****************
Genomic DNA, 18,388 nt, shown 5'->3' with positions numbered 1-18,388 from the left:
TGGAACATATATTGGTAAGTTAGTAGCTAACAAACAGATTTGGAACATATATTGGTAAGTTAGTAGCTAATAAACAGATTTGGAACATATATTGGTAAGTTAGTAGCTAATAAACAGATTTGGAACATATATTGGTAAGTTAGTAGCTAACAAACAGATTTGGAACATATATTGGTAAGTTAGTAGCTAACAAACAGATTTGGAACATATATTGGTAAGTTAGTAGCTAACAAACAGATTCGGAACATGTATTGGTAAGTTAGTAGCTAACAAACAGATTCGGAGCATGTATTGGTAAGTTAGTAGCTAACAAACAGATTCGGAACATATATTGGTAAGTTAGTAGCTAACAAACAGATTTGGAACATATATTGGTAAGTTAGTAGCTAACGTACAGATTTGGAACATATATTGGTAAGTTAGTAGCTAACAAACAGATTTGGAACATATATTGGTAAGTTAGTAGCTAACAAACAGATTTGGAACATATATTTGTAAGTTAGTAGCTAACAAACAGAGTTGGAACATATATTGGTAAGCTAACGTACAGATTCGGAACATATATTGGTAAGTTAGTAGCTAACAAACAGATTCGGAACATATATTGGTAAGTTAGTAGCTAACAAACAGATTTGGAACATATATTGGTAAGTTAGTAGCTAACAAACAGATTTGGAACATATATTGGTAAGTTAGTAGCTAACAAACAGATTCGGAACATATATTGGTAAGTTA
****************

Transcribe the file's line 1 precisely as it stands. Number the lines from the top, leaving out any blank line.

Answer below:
Genomic DNA, 18,388 nt, shown 5'->3' with positions numbered 1-18,388 from the left: